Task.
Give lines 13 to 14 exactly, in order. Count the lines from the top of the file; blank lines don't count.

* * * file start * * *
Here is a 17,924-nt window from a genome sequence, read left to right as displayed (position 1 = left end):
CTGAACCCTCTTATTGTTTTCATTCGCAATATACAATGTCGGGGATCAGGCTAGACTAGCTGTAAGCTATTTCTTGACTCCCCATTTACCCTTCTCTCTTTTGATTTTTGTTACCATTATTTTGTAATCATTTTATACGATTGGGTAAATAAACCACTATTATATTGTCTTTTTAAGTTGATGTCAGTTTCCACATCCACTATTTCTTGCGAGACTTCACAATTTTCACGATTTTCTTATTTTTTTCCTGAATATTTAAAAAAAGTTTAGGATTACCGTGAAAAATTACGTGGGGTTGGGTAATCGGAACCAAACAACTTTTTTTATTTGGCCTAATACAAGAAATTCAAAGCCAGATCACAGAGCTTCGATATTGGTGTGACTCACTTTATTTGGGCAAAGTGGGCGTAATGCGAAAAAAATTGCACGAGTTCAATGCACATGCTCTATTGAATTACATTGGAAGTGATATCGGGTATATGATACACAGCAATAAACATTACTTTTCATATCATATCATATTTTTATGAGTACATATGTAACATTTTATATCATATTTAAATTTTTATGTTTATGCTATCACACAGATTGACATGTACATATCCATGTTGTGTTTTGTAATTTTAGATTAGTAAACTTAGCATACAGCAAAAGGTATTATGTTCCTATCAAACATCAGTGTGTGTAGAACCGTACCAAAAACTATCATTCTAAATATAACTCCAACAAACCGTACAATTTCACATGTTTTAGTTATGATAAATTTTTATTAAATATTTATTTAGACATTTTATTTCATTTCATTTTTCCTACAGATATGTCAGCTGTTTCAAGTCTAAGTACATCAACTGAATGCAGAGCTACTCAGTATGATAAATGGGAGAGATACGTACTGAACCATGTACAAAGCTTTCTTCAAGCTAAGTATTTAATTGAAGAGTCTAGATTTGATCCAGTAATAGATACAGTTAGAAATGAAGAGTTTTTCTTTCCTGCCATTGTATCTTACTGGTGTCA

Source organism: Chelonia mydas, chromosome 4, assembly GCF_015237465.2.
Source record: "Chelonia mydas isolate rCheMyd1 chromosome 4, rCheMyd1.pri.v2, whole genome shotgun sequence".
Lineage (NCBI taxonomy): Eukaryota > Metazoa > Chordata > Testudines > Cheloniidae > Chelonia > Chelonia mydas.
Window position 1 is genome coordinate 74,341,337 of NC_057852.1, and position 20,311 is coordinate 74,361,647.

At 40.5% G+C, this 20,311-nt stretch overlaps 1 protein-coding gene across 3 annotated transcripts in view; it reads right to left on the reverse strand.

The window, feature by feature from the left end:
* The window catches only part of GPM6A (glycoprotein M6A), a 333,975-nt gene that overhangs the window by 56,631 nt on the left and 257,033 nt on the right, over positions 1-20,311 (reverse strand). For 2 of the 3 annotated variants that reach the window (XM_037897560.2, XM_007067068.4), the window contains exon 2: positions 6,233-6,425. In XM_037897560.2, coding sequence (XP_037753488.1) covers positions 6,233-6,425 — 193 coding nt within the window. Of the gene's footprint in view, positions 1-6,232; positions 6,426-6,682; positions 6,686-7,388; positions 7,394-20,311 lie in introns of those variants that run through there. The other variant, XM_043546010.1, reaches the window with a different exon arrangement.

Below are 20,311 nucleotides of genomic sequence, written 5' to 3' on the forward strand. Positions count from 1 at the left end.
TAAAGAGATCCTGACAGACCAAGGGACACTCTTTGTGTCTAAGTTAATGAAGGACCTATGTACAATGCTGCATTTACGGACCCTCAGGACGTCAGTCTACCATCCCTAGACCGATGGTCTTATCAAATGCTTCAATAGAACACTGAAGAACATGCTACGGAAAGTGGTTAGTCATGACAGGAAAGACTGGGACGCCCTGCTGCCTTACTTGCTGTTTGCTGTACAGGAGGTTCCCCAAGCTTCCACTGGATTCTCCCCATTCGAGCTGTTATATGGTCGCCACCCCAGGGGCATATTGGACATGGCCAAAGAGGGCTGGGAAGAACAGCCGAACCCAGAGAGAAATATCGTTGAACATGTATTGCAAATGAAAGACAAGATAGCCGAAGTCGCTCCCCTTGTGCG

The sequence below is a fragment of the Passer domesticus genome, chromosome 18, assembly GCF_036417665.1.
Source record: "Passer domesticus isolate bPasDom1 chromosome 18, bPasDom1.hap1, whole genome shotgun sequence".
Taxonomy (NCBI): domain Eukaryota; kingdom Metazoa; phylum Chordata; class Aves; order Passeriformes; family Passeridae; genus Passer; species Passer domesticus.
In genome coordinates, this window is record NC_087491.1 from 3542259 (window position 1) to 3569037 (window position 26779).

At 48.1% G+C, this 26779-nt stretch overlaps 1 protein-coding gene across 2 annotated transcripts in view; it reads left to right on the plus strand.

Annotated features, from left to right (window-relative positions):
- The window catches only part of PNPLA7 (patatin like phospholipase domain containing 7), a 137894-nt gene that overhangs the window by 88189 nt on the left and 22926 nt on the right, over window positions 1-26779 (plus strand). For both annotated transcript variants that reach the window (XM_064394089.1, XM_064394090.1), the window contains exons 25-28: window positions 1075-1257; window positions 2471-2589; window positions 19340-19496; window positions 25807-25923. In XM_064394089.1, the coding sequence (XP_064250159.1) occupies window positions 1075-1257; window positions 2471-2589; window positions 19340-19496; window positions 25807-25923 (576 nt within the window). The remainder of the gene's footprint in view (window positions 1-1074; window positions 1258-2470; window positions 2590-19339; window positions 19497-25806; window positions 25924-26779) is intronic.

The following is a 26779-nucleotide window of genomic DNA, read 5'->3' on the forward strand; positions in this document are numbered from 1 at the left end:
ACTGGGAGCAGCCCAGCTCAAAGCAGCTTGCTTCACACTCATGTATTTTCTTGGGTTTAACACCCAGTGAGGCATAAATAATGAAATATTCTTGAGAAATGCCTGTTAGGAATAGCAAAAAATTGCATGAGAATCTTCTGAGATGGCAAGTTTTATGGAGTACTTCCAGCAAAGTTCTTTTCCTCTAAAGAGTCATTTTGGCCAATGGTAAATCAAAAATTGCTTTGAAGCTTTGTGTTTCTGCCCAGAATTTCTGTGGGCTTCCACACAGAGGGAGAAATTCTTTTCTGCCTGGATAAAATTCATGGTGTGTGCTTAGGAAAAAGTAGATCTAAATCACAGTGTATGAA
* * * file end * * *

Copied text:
Source record: "Passer domesticus isolate bPasDom1 chromosome 18, bPasDom1.hap1, whole genome shotgun sequence".
Taxonomy (NCBI): domain Eukaryota; kingdom Metazoa; phylum Chordata; class Aves; order Passeriformes; family Passeridae; genus Passer; species Passer domesticus.